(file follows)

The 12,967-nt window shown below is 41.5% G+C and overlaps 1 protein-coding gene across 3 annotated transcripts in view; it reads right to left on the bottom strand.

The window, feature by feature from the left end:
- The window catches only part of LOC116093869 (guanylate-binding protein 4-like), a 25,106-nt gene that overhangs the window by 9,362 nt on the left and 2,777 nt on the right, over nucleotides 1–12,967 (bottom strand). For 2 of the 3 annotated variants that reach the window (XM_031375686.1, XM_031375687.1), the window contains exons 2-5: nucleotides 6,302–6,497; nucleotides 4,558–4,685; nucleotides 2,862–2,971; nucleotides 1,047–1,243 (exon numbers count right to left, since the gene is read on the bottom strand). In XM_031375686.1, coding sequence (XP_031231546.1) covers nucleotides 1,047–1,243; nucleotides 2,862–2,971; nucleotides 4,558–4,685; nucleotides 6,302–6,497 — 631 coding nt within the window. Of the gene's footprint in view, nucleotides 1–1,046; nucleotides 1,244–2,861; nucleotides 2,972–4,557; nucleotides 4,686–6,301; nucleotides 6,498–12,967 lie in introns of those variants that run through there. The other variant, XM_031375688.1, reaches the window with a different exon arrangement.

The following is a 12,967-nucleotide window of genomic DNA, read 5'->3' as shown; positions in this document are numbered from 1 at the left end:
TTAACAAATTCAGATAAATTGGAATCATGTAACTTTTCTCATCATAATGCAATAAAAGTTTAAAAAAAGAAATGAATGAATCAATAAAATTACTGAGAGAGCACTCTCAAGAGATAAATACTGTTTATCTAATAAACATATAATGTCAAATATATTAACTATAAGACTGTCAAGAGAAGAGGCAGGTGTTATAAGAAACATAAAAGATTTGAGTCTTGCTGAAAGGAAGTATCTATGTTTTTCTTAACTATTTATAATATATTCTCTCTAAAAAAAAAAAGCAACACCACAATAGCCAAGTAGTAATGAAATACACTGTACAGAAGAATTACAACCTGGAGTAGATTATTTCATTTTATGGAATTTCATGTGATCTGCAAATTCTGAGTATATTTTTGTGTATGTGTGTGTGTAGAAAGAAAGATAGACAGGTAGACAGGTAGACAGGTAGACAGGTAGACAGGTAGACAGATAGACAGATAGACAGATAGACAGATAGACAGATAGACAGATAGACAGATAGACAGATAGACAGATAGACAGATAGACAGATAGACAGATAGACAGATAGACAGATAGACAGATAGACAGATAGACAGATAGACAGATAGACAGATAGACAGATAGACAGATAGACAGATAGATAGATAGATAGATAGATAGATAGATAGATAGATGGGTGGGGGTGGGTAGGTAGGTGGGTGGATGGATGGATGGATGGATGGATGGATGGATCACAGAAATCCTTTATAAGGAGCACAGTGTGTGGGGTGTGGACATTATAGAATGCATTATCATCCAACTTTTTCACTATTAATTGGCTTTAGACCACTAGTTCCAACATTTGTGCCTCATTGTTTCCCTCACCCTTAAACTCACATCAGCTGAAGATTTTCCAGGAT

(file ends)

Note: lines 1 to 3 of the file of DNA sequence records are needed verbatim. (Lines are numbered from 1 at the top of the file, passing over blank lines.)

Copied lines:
The 12,967-nt window shown below is 41.5% G+C and overlaps 1 protein-coding gene across 3 annotated transcripts in view; it reads right to left on the bottom strand.

The window, feature by feature from the left end:
- The window catches only part of LOC116093869 (guanylate-binding protein 4-like), a 25,106-nt gene that overhangs the window by 9,362 nt on the left and 2,777 nt on the right, over nucleotides 1–12,967 (bottom strand). For 2 of the 3 annotated variants that reach the window (XM_031375686.1, XM_031375687.1), the window contains exons 2-5: nucleotides 6,302–6,497; nucleotides 4,558–4,685; nucleotides 2,862–2,971; nucleotides 1,047–1,243 (exon numbers count right to left, since the gene is read on the bottom strand). In XM_031375686.1, coding sequence (XP_031231546.1) covers nucleotides 1,047–1,243; nucleotides 2,862–2,971; nucleotides 4,558–4,685; nucleotides 6,302–6,497 — 631 coding nt within the window. Of the gene's footprint in view, nucleotides 1–1,046; nucleotides 1,244–2,861; nucleotides 2,972–4,557; nucleotides 4,686–6,301; nucleotides 6,498–12,967 lie in introns of those variants that run through there. The other variant, XM_031375688.1, reaches the window with a different exon arrangement.